When I get emergency calls, patients don't often know the names of what's broken in their mouth. This Orthodontic glossary might help patients better communicate what's wrong. Here's a great Ortho terminology guide I got from the 3M Orthodontic website to get you started:
Any device, attached to the teeth or removable, designed to move the teeth, change the position of the jaw, or hold the teeth in their finished positions after braces are removed.
Upper or lower jaw.
The metal wire that is attached to the brackets and used to move the teeth.
The metal ring that is cemented to a tooth for strength and anchorage.
The seal created by orthodontic cement that holds your appliances in place.
A word commonly used to describe an orthodontic appliance, usually either brackets, bands and wires.
Brackets are connected to the bands, or directly bonded on the teeth, and hold the archwire in place.
Grinding the teeth, usually during sleeping. Bruxism can cause abnormal tooth wear and may lead to pain in the jaw joints.
A small metal part of the bracket welded to the cheek side of the molar band. The tube may hold an archwire, lip bumper, headgear facebow or other appliances an orthodontist may use to move the teeth.
A lateral (side view) x-ray of the head.
A stretchable series of elastic o-rings connected together and placed around each bracket to hold the archwire in place and move the teeth.
Congenitally Missing Teeth
A genetic occurrence in which the expected number of permanent teeth do not develop.
Upper posterior (back) teeth are in crossbite if they erupt and function inside or outside of the arch in the lower posterior teeth. Lower anterior (front) teeth are I crossbite if they erupt and function in front of the upper anterior teeth. A crossbite can be individual teeth or groups of teeth.
DDS or DMD
DDS (Doctor of Dental Surgery) and DMD (Doctor of Dental Medicine) are equivalent degrees, according to The American Dental Association. All orthodontists educated in the U.S. or Canada will have either a DDS or DMD after their names. Orthodontists have an additional two to three years of specialty education in an accredited orthodontic residency program after dental school to become orthodontists.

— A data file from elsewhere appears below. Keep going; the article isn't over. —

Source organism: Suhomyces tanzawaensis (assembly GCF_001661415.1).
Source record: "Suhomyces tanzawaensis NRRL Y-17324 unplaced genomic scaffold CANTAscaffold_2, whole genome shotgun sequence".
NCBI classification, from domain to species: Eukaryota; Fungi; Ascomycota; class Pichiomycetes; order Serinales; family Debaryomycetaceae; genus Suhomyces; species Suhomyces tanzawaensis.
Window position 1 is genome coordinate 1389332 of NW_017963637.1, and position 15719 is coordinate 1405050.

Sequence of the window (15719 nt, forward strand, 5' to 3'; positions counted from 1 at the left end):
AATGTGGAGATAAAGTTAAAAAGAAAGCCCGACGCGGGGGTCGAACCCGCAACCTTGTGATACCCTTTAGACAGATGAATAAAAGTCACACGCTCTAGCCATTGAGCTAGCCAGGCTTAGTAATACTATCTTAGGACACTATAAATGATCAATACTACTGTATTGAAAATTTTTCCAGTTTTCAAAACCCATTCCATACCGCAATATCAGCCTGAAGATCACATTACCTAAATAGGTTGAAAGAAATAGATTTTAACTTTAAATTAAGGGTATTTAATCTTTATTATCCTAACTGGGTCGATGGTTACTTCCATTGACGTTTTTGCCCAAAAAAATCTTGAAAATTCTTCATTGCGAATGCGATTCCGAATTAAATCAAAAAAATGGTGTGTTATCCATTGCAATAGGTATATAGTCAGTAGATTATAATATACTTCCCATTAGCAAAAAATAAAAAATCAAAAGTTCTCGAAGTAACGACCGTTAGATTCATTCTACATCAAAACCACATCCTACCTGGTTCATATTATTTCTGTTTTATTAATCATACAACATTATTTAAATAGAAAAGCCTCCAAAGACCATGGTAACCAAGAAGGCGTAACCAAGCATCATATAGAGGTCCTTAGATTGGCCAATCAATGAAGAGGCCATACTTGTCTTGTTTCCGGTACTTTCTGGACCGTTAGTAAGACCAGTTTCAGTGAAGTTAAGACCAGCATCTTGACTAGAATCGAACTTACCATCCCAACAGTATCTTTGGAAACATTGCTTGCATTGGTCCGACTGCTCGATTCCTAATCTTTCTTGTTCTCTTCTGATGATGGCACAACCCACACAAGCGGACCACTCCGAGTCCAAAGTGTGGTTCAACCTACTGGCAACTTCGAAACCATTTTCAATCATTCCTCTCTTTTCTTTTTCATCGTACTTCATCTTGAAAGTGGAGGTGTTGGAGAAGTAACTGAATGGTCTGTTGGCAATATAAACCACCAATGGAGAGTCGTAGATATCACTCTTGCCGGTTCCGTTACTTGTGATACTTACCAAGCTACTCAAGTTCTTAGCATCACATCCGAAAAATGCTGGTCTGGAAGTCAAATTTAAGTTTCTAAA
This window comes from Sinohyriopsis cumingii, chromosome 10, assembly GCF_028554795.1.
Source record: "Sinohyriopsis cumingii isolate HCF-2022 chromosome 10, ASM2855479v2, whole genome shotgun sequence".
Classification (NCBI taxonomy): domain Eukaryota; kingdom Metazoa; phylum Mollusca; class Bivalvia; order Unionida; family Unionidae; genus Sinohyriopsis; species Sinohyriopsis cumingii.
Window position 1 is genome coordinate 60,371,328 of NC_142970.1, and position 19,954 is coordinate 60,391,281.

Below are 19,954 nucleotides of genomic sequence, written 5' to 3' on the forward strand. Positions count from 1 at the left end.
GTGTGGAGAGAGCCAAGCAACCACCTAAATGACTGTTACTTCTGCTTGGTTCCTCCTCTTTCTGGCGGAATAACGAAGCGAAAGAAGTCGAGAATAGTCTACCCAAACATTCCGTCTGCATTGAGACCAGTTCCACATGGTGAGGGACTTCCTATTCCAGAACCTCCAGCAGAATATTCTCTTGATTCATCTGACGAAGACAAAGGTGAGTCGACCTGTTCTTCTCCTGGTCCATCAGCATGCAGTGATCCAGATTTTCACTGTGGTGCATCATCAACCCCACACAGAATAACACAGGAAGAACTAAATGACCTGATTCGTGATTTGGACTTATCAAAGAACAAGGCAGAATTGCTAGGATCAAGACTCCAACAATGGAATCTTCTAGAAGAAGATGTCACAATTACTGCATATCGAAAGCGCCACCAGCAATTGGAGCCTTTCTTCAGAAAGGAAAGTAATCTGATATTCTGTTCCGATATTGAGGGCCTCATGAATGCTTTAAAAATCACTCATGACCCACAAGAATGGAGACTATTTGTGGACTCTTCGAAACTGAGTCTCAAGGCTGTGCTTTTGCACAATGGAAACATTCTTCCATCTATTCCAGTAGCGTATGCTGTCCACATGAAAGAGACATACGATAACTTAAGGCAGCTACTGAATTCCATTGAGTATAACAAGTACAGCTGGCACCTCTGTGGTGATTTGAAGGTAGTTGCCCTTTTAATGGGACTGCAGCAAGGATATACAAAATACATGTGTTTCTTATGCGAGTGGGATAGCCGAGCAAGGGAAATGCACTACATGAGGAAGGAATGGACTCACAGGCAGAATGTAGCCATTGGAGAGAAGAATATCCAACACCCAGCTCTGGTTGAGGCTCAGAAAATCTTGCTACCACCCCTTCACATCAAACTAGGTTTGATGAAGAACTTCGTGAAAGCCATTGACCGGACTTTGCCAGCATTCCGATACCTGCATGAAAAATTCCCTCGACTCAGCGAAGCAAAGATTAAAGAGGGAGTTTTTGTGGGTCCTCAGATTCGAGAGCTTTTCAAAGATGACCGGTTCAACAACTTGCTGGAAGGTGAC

The material and information that the orthodontist needs to properly diagnose and plan a patient's treatment. Diagnostic records may include a thorough patient health history, a visual examination of the teeth and supporting structures, plaster models of the teeth, a wax bite registration, extraoral and intraoral photographs, a panoramic and a cephalometric radiograph.
The process by which teeth enter into the mouth.
The removal of a tooth.
Rubber bands. During certain stages of treatment, small elastics or rubber bands are worn to provide individual tooth movement or jaw alignment.
A wire appliance used with a nightbrace, or headgear. Primarily used to move the upper first molars back, creating room for crowded or protrusive front teeth. The facebow has an internal wire bow and an external wire bow. The internal bow attaches to the buccal tube on the upper molar bands inside the mouth and the outer bow attaches to the breakaway safety strap of the nightbrace.
An orthodontic appliance that is bonded or cemented to the teeth and cannot be or should not be removed by the patient.
An important part of daily home dental care. Flossing removes plaque and food debris from between the teeth, brackets and wires. Flossing keeps teeth and gums clean and healthy during orthodontic treatment.
Appliances that utilize the muscle action produced when speaking, eating and swallowing to produce force to move the teeth and align the jaws.
Soft tissue around the teeth, also known as the gums.
Showing an excessive amount of gingival (gum) tissue above the front teeth when smiling.
An appliance worn outside of the mouth to provide traction for growth modification and tooth movement.
A tooth that does not erupt into the mouth or only erupts partially is considered impacted.
Orthodontic treatment performed to intercept a developing problem. Usually performed on younger patients that have a mixture of primary (baby) teeth and permanent teeth.
Removal of a small amount of enamel from between the teeth to reduce their width. Also known as reproximation, slenderizing, stripping, enamel reduction or selective reduction.
The surface of the teeth in both arches that faces the lips.
A small elastic o-ring, shaped like a donut, used to hold the archwire in the bracket.